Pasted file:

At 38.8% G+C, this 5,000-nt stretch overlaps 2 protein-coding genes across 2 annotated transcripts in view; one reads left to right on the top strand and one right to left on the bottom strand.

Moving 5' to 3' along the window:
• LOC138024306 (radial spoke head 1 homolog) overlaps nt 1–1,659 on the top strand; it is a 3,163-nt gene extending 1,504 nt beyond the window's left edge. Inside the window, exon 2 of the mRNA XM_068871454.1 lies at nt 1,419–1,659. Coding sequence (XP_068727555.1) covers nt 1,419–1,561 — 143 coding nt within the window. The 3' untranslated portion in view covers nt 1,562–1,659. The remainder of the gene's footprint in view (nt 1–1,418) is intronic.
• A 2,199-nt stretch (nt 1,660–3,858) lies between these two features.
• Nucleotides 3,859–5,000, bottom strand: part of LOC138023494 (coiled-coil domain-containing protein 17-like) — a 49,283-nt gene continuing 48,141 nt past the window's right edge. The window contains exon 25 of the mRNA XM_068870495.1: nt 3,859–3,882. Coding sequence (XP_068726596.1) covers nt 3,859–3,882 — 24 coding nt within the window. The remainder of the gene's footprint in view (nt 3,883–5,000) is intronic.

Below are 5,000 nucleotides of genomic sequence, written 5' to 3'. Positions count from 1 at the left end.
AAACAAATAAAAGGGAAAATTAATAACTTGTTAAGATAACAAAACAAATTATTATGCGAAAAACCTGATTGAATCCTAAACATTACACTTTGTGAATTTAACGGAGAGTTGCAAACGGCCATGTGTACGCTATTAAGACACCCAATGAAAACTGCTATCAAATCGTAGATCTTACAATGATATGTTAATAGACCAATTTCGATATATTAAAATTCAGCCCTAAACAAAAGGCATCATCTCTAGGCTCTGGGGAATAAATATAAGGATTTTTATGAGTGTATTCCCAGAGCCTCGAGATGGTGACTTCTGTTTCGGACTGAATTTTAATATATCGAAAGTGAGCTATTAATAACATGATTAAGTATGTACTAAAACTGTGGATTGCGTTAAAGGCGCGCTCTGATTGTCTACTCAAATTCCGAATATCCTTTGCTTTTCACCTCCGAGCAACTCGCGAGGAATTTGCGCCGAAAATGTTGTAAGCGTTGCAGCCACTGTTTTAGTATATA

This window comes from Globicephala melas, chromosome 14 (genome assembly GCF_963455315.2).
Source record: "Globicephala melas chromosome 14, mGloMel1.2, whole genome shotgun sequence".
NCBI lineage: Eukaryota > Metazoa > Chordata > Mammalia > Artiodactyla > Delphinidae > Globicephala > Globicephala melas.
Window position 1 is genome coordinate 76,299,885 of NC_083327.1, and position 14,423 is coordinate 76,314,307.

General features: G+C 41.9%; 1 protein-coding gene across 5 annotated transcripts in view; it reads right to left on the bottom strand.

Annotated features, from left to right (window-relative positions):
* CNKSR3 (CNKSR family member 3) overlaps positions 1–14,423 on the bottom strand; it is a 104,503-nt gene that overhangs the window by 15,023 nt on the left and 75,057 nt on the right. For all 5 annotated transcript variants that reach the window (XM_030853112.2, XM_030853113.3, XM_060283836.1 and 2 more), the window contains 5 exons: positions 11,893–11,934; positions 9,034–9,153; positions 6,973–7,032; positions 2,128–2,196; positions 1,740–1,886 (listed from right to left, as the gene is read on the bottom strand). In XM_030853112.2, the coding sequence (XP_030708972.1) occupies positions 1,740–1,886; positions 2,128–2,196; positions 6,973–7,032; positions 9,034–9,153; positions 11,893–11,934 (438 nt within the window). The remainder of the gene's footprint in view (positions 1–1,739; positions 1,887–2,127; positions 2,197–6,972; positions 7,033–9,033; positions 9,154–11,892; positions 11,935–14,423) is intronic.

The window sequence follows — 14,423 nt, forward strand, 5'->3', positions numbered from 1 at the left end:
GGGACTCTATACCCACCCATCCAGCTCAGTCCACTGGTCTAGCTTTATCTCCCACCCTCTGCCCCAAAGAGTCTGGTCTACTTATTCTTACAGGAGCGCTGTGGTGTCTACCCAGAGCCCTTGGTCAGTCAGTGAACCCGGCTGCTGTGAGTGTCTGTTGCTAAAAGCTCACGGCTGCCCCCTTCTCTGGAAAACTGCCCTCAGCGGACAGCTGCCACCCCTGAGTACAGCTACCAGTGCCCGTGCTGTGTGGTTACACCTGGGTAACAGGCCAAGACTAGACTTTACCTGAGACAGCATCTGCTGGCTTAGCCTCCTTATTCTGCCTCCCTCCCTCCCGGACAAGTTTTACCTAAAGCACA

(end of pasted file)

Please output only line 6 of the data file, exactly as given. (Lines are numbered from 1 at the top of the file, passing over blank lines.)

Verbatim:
Below are 5,000 nucleotides of genomic sequence, written 5' to 3'. Positions count from 1 at the left end.